Butler County wants to set up mental health court
Nearly 50 percent of county inmates housed at the Butler County Prison are taking psychotropic drugs for treatment of mental disorders, the prison warden said, and the county will pursue a state grant to establish a mental health court to rehabilitate those offenders without putting them in jail.
Butler County will pursue a $150,000, two-year grant that could pay to establish a mental health court, similar to the county's drug treatment and veterans courts.
“The problem with all the mental hospitals closing down, it's like we have nowhere to put (patients),” Warden Rich Shaffer said. “We just put them in jail, and that's not the solution.”
County commissioners on Wednesday gave the court administrator's office approval to apply for the grant through the Pennsylvania Commission on Crime and Delinquency. The grant would fund the program fully for the first year and 70 percent in the second year, according to Deputy Court Administrator Tom Holman.
Holman said that the county's Criminal Justice Advisory Committee had recommended the mental health court as a priority for 2015-16, but the state made grant money available, which accelerated that process, though there's no guarantee the county will get the funding.
Butler County President Judge Thomas Doerr said a mental health court would allow better supervision of offenders, and raises the probability they won't repeat their crimes.
“If you're able to solve the problem, there's a lifetime possibility or probability this defendant is not going to get arrested again,” he said.
Treating patients with mental health patients on an outpatient basis is problematic, the judge said.
“With inpatient treatment, you can ensure compliance. Outpatient treatment, you can't.”
A mental health court would have a cumulative effect, Doerr added. “If we're successful with five people (a year), over 10 years, that's 50 people out of the system. That's a significant amount of savings.”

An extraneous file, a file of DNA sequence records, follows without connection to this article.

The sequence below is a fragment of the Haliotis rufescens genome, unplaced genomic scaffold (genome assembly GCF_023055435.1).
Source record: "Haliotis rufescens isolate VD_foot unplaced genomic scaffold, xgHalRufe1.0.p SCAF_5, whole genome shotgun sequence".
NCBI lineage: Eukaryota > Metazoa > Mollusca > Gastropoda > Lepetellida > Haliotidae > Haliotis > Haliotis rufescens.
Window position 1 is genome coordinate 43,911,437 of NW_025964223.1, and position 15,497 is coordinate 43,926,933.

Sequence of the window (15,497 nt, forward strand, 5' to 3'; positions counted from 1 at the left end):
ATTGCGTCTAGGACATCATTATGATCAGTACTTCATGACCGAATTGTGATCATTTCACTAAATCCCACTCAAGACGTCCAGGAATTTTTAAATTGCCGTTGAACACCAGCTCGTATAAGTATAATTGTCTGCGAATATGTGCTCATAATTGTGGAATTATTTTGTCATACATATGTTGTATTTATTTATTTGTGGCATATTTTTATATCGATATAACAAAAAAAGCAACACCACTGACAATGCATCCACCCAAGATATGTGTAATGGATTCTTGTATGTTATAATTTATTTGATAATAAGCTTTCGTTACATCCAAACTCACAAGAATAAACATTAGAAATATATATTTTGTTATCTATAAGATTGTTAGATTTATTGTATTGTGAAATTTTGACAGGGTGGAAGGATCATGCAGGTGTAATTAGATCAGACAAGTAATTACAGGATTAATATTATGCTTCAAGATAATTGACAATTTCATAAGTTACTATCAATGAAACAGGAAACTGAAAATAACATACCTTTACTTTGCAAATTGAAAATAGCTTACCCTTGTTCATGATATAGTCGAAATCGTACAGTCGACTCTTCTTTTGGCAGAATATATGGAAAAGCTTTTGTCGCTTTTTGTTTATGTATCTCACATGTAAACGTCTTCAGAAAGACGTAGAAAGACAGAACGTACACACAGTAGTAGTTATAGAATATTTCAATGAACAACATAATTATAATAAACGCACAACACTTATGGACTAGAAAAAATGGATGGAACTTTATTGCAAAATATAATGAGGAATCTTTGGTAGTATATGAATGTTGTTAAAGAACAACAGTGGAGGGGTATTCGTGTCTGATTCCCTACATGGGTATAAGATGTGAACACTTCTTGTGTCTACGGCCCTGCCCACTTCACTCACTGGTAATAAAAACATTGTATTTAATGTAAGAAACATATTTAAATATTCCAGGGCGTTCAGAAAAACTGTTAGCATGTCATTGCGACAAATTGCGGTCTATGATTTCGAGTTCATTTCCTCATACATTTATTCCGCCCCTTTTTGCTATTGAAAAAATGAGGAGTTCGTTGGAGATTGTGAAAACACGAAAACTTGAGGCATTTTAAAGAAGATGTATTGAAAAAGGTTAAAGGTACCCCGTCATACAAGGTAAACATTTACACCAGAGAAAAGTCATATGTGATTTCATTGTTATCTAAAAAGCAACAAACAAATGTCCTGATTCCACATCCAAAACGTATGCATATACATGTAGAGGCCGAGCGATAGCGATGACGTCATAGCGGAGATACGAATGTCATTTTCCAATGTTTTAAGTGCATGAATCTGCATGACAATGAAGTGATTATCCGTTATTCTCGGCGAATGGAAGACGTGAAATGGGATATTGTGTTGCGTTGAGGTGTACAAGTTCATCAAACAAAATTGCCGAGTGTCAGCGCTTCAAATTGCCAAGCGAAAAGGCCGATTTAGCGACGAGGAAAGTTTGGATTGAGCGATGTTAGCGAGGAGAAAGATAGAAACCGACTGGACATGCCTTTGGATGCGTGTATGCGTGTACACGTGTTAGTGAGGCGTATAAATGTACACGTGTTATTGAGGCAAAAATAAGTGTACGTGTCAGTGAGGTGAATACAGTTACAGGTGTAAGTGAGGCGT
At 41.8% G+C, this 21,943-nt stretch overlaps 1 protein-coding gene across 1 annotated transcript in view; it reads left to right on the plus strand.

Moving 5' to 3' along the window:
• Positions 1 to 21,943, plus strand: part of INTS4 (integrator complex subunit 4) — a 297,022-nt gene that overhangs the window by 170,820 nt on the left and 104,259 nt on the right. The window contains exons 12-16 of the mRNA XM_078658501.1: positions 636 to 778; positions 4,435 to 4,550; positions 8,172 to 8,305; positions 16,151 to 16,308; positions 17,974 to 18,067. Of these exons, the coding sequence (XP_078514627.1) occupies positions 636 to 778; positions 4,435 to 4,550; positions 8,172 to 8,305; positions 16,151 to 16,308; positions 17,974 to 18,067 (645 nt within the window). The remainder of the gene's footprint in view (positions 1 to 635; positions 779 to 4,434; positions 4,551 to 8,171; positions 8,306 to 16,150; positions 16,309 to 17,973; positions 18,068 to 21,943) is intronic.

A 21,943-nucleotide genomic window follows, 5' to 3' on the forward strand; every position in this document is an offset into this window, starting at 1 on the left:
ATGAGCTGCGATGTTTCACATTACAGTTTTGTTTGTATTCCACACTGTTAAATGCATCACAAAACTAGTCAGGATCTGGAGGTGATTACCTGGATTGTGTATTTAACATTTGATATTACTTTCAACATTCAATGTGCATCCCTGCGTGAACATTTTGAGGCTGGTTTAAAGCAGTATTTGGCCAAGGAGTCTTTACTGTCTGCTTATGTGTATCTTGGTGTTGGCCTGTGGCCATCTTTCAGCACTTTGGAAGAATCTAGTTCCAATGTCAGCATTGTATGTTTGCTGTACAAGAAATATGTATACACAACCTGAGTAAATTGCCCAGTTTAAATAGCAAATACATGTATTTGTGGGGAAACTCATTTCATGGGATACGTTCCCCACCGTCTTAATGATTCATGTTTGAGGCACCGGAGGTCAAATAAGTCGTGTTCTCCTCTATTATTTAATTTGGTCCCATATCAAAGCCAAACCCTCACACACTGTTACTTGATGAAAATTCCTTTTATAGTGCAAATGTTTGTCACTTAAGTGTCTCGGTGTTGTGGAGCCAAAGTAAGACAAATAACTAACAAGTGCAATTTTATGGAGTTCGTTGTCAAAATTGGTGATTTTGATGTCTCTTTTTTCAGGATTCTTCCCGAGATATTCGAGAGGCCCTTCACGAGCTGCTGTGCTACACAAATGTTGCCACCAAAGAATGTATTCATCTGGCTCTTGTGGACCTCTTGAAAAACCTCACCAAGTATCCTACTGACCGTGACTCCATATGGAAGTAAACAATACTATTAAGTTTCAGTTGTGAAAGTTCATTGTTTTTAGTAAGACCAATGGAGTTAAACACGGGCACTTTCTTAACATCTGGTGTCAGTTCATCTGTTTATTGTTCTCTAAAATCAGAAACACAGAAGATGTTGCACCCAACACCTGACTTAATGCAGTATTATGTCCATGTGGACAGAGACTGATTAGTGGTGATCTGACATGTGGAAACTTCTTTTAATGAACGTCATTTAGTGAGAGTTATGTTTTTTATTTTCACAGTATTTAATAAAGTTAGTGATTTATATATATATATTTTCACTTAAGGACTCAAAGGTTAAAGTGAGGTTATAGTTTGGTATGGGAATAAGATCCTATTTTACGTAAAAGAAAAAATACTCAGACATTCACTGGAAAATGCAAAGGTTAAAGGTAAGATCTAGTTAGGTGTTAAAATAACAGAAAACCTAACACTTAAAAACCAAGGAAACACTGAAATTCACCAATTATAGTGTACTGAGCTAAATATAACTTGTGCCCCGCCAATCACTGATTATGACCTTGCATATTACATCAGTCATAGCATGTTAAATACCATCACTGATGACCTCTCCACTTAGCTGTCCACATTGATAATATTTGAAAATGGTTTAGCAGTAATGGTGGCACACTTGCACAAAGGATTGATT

Court officials are determining criteria to choose participants, but Holman said he expects groups of 30 people to go through the program at one time.
Of the nearly 240 county inmates in the prison, almost half are taking psychotropic medications, Shaffer said, a sharp increase from about 16 percent about two decades ago. Those drugs can treat mood disorders, depression, anxiety, mania and other problems.
All inmates are screened at admission for what treatment they need, and their medical records are obtained from their doctors so that they're given the correct drugs and dosages, Shaffer said.
Inmates with severe mental problems are taken to a psychiatric unit at Butler Memorial Hospital, Shaffer said, and then transferred to Torrance State Hospital in Derry, Westmoreland County.
Shaffer supports the idea of a mental health court.
“What it comes down to, you have to assess someone who commits a violent crime, to see if they had been in proper treatment and on medications, would they have committed this crime?” he said.
Defendants in the county's drug treatment and veterans courts serve a probationary period instead of going to jail, but are monitored much more closely than other defendants on probation, Holman said.
Defendants meet each week with a county judge to talk about their progress and undergo counseling and treatment. The veterans get treatment from the Veterans Administration in Butler.
The programs aren't only designed to keep people out of jail, but to keep them from being repeat offenders, Holman said.
As for the success rate, Holman said, “It depends on who you talk to. There are some stunning victories and some very sad losses. There are some where you think people are coming right along, and they blow it.”
According to the Unified Judicial System of Pennsylvania, 16 adult mental health courts operate across the state, including in Allegheny, Washington and Fayette counties.
“Without the benefit of a mental health court, people are treated as a criminal instead of someone with a mental illness,” said Jeff Mascara, executive vice president and CEO of Southwestern Pennsylvania Human Services, which manages the Butler County Mental Health Association.
“Treatment is the answer in most of these cases, not incarceration.”
Veterans court costs about $85,000 annually, and drug court costs about $135,000, with about 15 to 20 defendants at a time for each court.
“The question is whether the amount of money you spend on such a small population is worth it. We think so,” Holman said. “If you can save a half-dozen people from themselves, then you've done something good.”
Bill Vidonic is a staff writer for Trib Total Media. He can be reached at 412-380-5621 or firstname.lastname@example.org.
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